I needed every single experience in my life to get to where I am today. The good experiences, the bad experiences and the downright miserable experiences. I needed to drink every drink, take every drug, and tell every lie. I needed the two drunk driving arrest with nights in jail; the divorce; the bankruptcy; all arguments with loved ones; the stupid decisions; the job losses; flunking out of college; and all the rest. I couldn’t have done with one less of anything.
Today I’m grateful for all the pain I suffered from these experiences because I know I needed them to grow and change.
I try to share what it was like, what happened and what it’s like today. I pass on the touchstones of my recovery. I share about the first time I admitted I needed help, about my moment of clarity, about what my pink cloud felt like. I share about the relief of having the obsession lifted clean out of me. I share about my first meeting -- about feeling like I had finally found my way home after a long journey. I share that I wasn’t sure I was an alcoholic until a man said that once he took that first drink he never wanted to stop. I thought, “Yeah, that’s me. I never want to stop either.”
I was taught to start out talking a little about my drinking and my feelings of guilt, shame and remorse about the people I hurt with my drinking, including myself. I never want to forget what it felt like to be me in those last few years as the disease dragged me down. The frustration of failed relationships, the terror of running out of money, the insanity of believing a new job was going to fix everything. I share about feeling paralyzed to take any positive actions to look for work or even to clean my apartment. I don’t drone on and on in a never-ending drunk-a-log, but the newcomer needs to know that I drank alcoholically, suffered consequences, but kept on drinking anyways. Unless an alcoholic can identify with my drinking, he or she won’t pay attention to my solution.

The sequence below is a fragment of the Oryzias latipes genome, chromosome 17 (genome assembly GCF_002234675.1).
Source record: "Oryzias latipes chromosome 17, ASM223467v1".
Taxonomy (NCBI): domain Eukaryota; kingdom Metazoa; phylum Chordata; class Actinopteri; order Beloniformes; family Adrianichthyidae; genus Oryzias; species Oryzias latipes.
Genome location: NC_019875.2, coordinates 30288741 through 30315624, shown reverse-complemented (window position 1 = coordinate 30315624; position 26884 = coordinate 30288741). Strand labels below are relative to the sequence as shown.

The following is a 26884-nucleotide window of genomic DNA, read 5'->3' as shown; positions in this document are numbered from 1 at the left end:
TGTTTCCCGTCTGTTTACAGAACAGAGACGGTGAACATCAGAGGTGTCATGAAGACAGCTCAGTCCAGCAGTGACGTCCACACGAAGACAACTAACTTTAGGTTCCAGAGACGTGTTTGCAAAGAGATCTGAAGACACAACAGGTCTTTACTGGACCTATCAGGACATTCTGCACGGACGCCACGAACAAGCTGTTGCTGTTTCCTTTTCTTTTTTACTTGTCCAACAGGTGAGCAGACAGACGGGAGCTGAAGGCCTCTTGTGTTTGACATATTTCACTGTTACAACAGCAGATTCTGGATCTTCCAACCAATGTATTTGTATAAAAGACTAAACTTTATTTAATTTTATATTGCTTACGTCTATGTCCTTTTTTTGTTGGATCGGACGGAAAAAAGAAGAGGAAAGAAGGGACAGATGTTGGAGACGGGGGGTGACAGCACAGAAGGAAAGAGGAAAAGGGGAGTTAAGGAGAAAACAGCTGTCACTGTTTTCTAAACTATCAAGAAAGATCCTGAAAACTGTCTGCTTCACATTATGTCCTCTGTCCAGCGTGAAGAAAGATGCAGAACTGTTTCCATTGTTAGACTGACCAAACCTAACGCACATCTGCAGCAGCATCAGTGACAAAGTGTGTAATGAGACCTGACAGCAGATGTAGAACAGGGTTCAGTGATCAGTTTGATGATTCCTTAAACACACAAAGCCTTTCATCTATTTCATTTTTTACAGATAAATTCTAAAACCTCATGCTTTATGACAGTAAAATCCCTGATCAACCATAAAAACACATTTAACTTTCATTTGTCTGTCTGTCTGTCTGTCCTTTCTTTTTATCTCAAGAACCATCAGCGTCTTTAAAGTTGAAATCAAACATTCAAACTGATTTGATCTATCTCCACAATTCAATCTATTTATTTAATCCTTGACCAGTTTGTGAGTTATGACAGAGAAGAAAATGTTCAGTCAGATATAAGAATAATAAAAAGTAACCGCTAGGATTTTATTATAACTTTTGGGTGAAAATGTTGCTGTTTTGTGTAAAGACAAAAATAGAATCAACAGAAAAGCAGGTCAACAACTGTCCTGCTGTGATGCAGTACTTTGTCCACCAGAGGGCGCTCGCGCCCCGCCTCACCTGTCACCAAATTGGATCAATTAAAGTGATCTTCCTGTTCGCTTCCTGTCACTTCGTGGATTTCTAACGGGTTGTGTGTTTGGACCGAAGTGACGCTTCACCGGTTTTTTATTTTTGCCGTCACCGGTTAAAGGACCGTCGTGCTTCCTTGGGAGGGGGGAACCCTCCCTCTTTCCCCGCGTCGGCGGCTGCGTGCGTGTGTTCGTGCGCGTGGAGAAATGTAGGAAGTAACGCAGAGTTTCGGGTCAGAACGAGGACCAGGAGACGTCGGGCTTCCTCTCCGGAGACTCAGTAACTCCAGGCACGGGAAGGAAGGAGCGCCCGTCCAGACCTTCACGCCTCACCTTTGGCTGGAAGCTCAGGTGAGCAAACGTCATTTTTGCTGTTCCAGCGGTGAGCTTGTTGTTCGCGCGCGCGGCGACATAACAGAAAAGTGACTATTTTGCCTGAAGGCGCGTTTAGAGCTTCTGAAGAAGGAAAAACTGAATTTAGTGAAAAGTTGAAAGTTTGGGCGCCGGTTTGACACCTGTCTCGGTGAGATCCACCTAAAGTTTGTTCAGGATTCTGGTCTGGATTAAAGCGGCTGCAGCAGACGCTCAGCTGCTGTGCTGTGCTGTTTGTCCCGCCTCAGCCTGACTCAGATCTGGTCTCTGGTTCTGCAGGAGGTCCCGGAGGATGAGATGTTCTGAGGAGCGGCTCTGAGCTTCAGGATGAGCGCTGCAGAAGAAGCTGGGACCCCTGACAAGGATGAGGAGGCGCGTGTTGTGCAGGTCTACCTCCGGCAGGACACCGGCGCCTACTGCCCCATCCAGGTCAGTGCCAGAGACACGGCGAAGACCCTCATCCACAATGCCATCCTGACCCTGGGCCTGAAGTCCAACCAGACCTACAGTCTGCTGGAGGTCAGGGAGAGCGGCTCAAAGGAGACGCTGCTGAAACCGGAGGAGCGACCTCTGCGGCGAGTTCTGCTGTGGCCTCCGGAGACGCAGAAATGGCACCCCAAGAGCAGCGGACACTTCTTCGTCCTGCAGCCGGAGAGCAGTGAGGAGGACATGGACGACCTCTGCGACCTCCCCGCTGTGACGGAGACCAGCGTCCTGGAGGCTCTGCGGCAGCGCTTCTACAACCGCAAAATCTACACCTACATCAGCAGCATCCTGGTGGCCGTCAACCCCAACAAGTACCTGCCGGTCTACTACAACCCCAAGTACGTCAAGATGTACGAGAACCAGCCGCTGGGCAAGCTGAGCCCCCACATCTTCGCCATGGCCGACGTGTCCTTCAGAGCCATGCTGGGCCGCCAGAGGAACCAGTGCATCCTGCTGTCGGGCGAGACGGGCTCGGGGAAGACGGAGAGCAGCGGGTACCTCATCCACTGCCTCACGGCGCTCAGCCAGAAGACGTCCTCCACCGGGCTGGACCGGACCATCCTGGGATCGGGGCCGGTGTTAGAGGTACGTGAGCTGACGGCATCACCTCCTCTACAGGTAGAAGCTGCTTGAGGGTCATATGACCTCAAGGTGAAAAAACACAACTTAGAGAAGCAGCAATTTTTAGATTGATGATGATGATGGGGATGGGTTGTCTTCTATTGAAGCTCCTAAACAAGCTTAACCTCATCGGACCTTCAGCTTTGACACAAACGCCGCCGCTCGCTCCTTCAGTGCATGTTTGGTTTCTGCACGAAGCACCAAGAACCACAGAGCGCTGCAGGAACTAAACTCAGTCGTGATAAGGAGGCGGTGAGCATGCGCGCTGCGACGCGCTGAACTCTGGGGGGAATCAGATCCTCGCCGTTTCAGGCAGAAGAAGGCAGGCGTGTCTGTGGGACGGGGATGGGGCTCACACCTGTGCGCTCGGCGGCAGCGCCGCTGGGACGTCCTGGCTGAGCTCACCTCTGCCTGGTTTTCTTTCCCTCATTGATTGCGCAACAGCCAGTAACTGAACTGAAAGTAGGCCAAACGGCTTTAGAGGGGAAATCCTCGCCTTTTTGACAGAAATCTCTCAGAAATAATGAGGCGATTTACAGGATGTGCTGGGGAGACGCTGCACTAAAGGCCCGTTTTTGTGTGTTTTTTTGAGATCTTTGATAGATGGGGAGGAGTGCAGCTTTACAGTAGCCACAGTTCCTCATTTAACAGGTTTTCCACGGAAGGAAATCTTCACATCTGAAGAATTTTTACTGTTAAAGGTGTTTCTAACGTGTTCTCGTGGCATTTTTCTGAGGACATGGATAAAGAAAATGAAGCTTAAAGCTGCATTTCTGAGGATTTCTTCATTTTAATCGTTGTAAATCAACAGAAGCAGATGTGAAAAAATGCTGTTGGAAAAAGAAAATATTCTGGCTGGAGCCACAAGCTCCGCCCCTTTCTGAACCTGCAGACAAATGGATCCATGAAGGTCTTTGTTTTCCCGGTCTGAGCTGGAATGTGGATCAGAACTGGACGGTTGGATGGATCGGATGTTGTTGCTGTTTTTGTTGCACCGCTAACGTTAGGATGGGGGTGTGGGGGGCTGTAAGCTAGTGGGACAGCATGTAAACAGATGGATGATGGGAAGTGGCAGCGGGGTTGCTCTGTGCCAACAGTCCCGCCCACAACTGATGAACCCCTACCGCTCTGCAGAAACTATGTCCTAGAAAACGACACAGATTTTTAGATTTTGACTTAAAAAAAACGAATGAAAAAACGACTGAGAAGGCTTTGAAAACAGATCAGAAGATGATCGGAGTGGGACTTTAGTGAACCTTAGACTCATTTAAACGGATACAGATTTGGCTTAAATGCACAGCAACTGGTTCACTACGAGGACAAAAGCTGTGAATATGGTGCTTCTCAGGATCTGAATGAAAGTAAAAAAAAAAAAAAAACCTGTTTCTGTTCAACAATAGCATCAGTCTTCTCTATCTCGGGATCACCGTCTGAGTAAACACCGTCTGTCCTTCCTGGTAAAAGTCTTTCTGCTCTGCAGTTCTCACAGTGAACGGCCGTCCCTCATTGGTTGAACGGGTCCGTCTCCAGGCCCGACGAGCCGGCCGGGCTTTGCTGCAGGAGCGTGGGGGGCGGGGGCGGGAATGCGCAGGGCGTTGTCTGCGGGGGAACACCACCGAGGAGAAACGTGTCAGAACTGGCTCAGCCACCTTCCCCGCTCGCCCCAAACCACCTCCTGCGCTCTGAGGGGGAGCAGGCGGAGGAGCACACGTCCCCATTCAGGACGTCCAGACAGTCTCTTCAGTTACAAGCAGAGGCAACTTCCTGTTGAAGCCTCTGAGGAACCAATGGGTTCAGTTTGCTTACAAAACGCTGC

I believe Alcoholics Anonymous works on the principle of enlightened self-interest. I benefit every time I share. If anything I say helps another alcoholic, it’s icing on the cake. I can’t get anyone sober, but sharing with others is absolutely necessary for me to stay sober and grow. It’s all about me.